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Sunday, October 26, 2014

Our Media Obeys the Government

Yet another story of how the media is losing its credibility in the United States: an award-winning reporter silenced by her editors for running stories critical of the Obama administration. See  Liberal media protects Obama  I like the description about how the news editors really control journalism and how their personal biases determine which stories run.  Note, for example, how the media has played up marginal successes of the already-struggling Obamacare program.  Hard to believe that no one in the administration lost their job over "Fast and Furious" or the Benghazi Debacle, but, sad to say, the mainstream media thought these stories were the domain of right-wing loonies.   Anyway, read the link.

Saturday, October 18, 2014

Fight Ebola by Restricting Travel

Washington and the head of the World Bank have been pressing the argument on NOT restricting travel from West African countries impacted by Ebola.  But closing the border and flight bans work.  Note how many countries in Africa still have bans in effect.  Travel Bans in Africa    Ivory Coast has had no reported cases and borders Liberia.  Why?  It shut down flights and border crossings.   Nigeria initially shut down flights, until the airlines go up to speed on prescreening passengers for Ebola symptoms.  We need to prohibit travel from Liberia, Sierra Leone, and Guinea until this virus burns itself out. 

Thursday, October 16, 2014

Is the Next Economic Crisis Coming?

We get an economic crisis every six or seven years.  The last one was in 2008, so that means....

The mistake is to think this happen naturally, like meteorological events.  These crises are a result of policy. This summer the Fed started slowing down its inflationary "quantitative easing" policy, and now we are seeing the end of the bull market.  Market down, world growth slowing, oil prices headed south.  The Saudis will not ease back on production in order to capture more market share.  This will really hurt our unconventional oil production in North Dakota and Texas.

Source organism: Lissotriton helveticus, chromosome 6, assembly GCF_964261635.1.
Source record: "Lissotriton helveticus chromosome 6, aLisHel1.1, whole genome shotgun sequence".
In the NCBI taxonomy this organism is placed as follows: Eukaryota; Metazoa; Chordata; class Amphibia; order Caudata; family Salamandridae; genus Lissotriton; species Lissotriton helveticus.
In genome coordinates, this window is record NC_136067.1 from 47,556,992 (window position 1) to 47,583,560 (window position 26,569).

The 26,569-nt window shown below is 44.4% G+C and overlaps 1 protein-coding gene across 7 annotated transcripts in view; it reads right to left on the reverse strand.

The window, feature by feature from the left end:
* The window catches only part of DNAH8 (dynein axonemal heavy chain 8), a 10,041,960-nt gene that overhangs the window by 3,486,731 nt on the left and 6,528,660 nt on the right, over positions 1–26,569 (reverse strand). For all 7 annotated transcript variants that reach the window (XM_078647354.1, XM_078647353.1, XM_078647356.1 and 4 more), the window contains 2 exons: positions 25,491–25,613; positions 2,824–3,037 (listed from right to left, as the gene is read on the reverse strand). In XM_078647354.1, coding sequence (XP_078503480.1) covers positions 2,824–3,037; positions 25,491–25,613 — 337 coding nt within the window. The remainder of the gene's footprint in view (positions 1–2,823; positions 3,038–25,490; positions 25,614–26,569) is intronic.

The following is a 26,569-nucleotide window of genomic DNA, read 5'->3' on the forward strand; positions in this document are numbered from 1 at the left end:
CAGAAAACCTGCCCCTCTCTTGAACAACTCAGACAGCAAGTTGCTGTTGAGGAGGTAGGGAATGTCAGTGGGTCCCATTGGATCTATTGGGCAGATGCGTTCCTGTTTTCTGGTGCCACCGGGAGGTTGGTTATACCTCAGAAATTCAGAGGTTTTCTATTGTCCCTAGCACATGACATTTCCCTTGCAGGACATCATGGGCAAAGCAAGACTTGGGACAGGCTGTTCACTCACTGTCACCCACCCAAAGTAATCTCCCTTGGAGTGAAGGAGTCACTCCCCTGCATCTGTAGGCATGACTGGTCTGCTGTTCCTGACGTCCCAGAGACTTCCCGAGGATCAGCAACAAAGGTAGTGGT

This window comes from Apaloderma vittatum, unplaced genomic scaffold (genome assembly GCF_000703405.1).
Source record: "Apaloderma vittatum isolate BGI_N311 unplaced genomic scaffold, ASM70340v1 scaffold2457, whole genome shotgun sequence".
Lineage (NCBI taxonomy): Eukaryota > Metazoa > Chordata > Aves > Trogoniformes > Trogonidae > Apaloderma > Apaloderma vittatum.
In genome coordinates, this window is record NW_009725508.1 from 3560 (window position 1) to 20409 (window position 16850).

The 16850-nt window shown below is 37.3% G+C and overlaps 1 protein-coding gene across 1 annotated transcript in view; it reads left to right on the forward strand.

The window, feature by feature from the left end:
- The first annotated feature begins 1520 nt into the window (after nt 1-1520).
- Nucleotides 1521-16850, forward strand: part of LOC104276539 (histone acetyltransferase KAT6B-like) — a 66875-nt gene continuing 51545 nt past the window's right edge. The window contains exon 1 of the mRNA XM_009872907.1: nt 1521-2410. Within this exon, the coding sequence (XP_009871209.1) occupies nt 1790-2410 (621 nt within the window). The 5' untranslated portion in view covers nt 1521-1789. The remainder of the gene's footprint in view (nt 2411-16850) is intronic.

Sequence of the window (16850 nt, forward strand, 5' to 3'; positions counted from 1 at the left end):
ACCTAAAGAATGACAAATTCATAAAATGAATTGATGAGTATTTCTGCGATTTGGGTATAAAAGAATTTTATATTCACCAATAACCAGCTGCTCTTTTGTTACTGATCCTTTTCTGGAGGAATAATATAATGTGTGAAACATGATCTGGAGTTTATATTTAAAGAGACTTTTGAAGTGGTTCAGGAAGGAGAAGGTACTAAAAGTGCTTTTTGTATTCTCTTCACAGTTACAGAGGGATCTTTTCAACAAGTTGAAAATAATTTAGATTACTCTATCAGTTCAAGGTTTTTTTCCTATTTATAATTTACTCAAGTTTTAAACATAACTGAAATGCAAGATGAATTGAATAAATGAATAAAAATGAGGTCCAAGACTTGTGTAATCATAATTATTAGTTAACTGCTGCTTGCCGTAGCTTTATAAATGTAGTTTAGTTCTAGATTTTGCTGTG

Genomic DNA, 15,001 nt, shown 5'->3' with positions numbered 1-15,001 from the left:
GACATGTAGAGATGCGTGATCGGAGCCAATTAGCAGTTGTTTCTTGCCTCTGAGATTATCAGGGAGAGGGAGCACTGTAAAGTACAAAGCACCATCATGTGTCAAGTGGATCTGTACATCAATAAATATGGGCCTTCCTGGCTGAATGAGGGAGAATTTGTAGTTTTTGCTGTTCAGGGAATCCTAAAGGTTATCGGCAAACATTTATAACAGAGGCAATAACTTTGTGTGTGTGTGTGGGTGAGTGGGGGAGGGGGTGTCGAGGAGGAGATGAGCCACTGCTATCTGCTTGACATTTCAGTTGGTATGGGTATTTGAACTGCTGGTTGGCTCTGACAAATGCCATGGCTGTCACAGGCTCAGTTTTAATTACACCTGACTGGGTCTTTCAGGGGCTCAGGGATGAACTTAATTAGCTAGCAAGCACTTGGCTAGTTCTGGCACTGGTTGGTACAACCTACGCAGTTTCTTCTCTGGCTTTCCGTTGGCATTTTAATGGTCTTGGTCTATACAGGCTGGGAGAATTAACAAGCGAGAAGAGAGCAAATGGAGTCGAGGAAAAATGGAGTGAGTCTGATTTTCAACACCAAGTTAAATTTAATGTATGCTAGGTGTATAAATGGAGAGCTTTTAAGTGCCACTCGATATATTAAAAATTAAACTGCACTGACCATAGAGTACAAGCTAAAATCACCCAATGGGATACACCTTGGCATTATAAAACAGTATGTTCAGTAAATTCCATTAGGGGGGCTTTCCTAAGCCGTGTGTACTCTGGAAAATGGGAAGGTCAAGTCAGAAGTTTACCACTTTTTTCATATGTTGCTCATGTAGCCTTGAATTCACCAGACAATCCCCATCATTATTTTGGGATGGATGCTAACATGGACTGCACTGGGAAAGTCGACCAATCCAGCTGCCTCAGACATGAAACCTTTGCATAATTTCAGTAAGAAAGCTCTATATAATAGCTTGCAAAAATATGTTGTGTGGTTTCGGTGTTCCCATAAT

Jim Rickards, the Wall Street guru who wrote "Currency Wars" explains the current dynamic here: The Death of Money   Sooner or later, we will have to stabilize our money supply to preserve the dollar's status as the international reserve currency.  I'll vote for any politician who forces attention on this matter.

Tuesday, October 7, 2014

A Common Sense Strategy on ISIS

Should the US commit "ground troops" to defeat the Islamic State of Iraq and al Sham (ISIS)?  Or should we continue the current, limited policy of backing up the Kurds, conducting air strikes, and advising the Iraqi security forces? 

ISIS is entrenched in Iraq, and still carrying on an agressive fight against the Iraqi state.  It overran an Iraqi Army base in Anbar this week.   Iraq has three divisions in that province, but it continues to lose ground.

So, we are reaching a decision point.  Only a stronger commitment will be decisive.  Only the US can do this.  So, should we?

If we look at ISIS as a terrorist group bent on attacking the West, perhaps we should.  If ISIS consolidates, it could launch attacks against western cities.  That wouldn't be good.

But if we look at ISIS as a manifestation of the Sunni/Shia regional war, then maybe we shouldn't.  ISIS wants to kill Iraqi Shia.   It has the support of Sunni Arabs in the areas it controls, or it never would have gotten this far.  The only other regional power commiting ground troops to stoping ISIS is Iran.   Turkey won't.  Saudi Arabia won't.   That's telling.

Last week VP Joe Biden told an audience that Turkey and the United Arab Emirates had been supporting ISIS against Bashar Assad in Syria.  Just so.  He had to apologize for saying what everyone believes is true. 

To destroy ISIS, we have to side with Iran, Shia-controlled Iraq, and implicitly, Assad-controlled Syria.  Do we want to do that?  

Senators McCain and Graham want to square this circle.   Destroy ISIS by overthrowing Assad, they say.   Does this argument make sense to anyone?

Here's what we should do:  As long as ISIS remains committed to holding territory and fighting all enemies--Alawites, Kurds, Shia Arab, Persians, etc--it poses no direct threat to the West.  We should provide the limited support we currently are, mindful that only the Iraqi security forces and the Kurdish peshmerga have a real interest in eliminating this problem.  Go get' em boys!  Commiting ground forces will put us in another bloody fight with Iraqi Sunni Arabs, for no good reason.

Buchanan probably is right: this is another thirty years war we need to stay out of.  See his strong column here: can_america_fight_a_thirty_years_war

We need to think strategically about this problem.  It really isn't about terrorism.